Christianity as a religion (Catholicism and Protestantism) is man’s attempt to meet, connect and know God. Religion is actually part of the problem in developing this relationship to its fullest. Are you merely accepting it or pursuing it? ♦
There seems to be a standard manner of spiritual conversion that has become mechanical and efficient. One hears the gospel of Christ – that Jesus was God in the flesh who died for our sins and rose from the dead – then one merely acknowledges belief to be saved.
And that’s it. We’re in! We’ve got our ticket to heaven.
Of course, we don’t want to get there too soon. After all, we’ve still got a lot of living to do. We want to finish school and get that degree, marry our sweetheart. Get that job, travel the world, start that business. We’d love to someday raise a family, but only after we establish a path for ourselves in the world and make a steady income.
We certainly want to be a contributing member of society. As they say, we shouldn’t be so heavenly minded that we’re no earthly good.
So What’s Wrong With This?
Actually, it’s not really wrong, technically. In fact, the Scriptures clearly say that If you declare with your mouth, “Jesus is Lord,” and believe in your heart that God raised him from the dead, you will be saved. (Romans 10:9).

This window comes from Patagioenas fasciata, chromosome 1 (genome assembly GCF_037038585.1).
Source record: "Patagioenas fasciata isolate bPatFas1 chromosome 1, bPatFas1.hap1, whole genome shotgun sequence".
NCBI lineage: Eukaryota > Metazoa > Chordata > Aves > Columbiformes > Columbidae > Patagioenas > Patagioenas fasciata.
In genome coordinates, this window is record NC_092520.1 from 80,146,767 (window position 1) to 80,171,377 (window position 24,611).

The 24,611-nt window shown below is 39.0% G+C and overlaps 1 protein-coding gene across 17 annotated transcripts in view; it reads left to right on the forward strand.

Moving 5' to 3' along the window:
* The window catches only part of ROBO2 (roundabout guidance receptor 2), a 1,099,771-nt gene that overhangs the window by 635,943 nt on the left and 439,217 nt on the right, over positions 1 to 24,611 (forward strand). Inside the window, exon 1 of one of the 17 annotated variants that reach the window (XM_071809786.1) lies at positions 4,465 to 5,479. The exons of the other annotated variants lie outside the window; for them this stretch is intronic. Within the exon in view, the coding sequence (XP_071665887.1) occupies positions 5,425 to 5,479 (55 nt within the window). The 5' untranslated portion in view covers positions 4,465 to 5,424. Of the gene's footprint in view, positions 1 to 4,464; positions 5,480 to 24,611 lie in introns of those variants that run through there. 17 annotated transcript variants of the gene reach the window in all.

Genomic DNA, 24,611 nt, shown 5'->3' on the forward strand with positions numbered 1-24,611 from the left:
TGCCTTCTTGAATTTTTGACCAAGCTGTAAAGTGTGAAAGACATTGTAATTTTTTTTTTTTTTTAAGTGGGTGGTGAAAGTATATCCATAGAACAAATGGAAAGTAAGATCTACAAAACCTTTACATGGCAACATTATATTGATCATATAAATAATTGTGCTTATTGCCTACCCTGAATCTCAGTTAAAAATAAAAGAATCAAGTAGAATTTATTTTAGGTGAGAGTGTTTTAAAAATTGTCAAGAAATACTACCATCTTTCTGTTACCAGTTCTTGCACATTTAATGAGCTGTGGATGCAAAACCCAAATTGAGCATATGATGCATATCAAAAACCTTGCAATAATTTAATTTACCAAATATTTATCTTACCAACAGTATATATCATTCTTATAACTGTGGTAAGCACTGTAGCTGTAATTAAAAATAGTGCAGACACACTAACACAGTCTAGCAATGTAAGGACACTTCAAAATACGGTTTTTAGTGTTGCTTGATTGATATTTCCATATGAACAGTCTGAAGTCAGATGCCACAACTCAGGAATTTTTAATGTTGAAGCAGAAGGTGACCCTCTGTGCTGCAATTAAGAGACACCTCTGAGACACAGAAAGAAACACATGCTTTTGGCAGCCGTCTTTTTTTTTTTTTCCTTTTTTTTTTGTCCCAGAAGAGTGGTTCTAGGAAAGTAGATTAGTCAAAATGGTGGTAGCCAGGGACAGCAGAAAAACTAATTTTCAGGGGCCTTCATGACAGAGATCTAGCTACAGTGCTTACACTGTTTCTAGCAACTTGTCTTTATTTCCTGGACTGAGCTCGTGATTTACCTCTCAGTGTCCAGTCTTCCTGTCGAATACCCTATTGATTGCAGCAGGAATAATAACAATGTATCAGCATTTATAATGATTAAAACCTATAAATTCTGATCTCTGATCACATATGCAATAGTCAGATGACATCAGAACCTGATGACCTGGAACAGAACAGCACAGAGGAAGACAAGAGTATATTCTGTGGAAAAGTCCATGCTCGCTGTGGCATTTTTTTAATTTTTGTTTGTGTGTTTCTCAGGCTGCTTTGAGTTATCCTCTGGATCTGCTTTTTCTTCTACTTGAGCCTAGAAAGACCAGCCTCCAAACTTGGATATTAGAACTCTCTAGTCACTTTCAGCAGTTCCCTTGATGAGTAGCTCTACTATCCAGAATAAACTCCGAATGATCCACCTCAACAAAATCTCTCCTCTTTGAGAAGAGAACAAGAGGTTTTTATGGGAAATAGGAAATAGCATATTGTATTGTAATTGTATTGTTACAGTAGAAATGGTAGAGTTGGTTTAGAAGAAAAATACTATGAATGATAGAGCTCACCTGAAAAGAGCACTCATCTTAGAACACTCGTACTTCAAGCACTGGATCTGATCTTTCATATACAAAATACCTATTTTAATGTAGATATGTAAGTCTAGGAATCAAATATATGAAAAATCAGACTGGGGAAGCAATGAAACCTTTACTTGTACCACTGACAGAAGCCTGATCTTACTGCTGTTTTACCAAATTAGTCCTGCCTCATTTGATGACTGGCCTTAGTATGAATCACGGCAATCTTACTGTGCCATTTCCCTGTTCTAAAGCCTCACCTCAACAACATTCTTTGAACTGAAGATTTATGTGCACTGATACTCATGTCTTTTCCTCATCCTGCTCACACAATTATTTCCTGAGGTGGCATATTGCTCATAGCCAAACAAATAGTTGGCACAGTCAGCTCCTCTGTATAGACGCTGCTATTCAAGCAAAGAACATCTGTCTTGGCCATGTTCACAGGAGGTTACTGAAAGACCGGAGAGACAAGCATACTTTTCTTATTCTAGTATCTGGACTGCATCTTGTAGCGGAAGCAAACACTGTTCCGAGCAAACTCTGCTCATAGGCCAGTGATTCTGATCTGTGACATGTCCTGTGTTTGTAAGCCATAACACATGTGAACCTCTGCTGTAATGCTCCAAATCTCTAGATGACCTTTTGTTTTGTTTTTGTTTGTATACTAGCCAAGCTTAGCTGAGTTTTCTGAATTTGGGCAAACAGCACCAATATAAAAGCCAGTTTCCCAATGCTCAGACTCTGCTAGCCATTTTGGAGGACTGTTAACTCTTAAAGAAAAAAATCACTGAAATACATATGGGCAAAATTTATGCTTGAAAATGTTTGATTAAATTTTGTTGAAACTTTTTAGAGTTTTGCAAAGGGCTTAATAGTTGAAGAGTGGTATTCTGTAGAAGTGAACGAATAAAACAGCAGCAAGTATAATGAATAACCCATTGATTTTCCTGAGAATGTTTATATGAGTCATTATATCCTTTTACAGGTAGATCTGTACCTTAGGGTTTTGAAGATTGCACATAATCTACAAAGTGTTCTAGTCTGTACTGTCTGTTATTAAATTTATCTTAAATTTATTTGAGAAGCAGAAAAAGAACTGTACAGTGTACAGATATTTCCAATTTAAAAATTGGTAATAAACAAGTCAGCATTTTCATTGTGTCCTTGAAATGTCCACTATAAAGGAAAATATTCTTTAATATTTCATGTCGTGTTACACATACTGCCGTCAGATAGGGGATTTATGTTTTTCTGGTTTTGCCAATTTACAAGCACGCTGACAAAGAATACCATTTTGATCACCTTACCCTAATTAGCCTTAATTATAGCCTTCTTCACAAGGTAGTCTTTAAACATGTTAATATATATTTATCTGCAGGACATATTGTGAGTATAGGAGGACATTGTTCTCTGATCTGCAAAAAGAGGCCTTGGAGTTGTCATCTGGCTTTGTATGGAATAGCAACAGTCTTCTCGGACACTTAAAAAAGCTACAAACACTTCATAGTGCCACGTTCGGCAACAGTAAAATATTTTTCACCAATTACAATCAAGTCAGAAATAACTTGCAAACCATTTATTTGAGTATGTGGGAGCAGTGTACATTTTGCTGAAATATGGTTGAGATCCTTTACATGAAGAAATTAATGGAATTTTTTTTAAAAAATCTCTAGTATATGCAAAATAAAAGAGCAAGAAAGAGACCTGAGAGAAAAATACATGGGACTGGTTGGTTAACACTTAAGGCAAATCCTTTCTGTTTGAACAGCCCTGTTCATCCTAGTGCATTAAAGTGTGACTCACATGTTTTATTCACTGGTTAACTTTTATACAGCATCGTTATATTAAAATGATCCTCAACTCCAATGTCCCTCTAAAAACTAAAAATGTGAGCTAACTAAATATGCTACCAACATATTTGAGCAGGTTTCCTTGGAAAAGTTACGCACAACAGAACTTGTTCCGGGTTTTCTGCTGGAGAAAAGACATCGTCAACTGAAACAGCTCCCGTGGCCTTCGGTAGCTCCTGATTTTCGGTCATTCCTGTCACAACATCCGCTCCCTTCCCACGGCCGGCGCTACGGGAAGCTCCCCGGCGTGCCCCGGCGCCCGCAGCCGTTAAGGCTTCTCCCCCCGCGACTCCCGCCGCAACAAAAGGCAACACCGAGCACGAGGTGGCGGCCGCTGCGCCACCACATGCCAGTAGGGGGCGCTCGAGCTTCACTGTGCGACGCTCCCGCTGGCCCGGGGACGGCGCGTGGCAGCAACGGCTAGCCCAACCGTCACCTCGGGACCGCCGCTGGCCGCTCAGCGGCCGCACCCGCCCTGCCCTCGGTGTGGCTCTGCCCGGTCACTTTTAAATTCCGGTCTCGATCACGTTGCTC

But that’s just it. It’s become a technical action to “receive” Christ and leave it at that. Oh, yes, there’s somewhat steady church attendance and church volunteering. Even some community service. Maybe a weekly small group gathering as well. “Hey, we’re studying the book of Mark!”
What more can a busy, productive person do?
Well, for one, we can miss the relationship building with God, the person. The danger here is that we can easily be lulled in a casual relationship with God. Like the friend who lives across town that you get to see only every once in a while. You know them, but there may not be full knowledge of one another through limited encounters. It’s only after what A. W. Tozer calls “long and loving mental intercourse that the full possibilities of both can be explored.”
As strange as that sounds, that’s the kind of intimate communion that we need to have with God:
Now this is eternal life: that they know you, the only true God, and Jesus Christ, whom you have sent. (John 17:3)